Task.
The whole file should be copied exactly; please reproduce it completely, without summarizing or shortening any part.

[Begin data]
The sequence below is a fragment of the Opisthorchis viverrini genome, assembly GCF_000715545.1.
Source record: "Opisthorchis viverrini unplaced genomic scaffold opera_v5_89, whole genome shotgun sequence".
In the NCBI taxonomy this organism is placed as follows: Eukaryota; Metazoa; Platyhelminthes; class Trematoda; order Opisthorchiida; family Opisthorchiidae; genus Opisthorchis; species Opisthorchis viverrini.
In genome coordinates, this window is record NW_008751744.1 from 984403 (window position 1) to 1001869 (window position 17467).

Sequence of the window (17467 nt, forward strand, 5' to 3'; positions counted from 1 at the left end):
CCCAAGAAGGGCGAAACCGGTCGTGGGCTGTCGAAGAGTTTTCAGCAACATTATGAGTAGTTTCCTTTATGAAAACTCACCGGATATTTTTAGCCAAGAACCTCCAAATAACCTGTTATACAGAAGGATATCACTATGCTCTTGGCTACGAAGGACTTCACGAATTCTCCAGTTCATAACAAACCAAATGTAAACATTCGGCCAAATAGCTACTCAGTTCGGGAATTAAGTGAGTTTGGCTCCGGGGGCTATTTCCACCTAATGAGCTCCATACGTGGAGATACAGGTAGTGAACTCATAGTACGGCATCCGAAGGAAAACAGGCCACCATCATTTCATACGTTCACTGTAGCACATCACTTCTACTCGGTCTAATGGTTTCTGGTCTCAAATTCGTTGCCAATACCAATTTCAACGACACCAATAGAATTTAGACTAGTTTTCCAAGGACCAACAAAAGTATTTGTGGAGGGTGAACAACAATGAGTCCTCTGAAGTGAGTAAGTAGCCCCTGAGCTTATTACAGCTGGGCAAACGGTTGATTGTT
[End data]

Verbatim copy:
The sequence below is a fragment of the Opisthorchis viverrini genome, assembly GCF_000715545.1.
Source record: "Opisthorchis viverrini unplaced genomic scaffold opera_v5_89, whole genome shotgun sequence".
In the NCBI taxonomy this organism is placed as follows: Eukaryota; Metazoa; Platyhelminthes; class Trematoda; order Opisthorchiida; family Opisthorchiidae; genus Opisthorchis; species Opisthorchis viverrini.
In genome coordinates, this window is record NW_008751744.1 from 984403 (window position 1) to 1001869 (window position 17467).

Sequence of the window (17467 nt, forward strand, 5' to 3'; positions counted from 1 at the left end):
CCCAAGAAGGGCGAAACCGGTCGTGGGCTGTCGAAGAGTTTTCAGCAACATTATGAGTAGTTTCCTTTATGAAAACTCACCGGATATTTTTAGCCAAGAACCTCCAAATAACCTGTTATACAGAAGGATATCACTATGCTCTTGGCTACGAAGGACTTCACGAATTCTCCAGTTCATAACAAACCAAATGTAAACATTCGGCCAAATAGCTACTCAGTTCGGGAATTAAGTGAGTTTGGCTCCGGGGGCTATTTCCACCTAATGAGCTCCATACGTGGAGATACAGGTAGTGAACTCATAGTACGGCATCCGAAGGAAAACAGGCCACCATCATTTCATACGTTCACTGTAGCACATCACTTCTACTCGGTCTAATGGTTTCTGGTCTCAAATTCGTTGCCAATACCAATTTCAACGACACCAATAGAATTTAGACTAGTTTTCCAAGGACCAACAAAAGTATTTGTGGAGGGTGAACAACAATGAGTCCTCTGAAGTGAGTAAGTAGCCCCTGAGCTTATTACAGCTGGGCAAACGGTTGATTGTT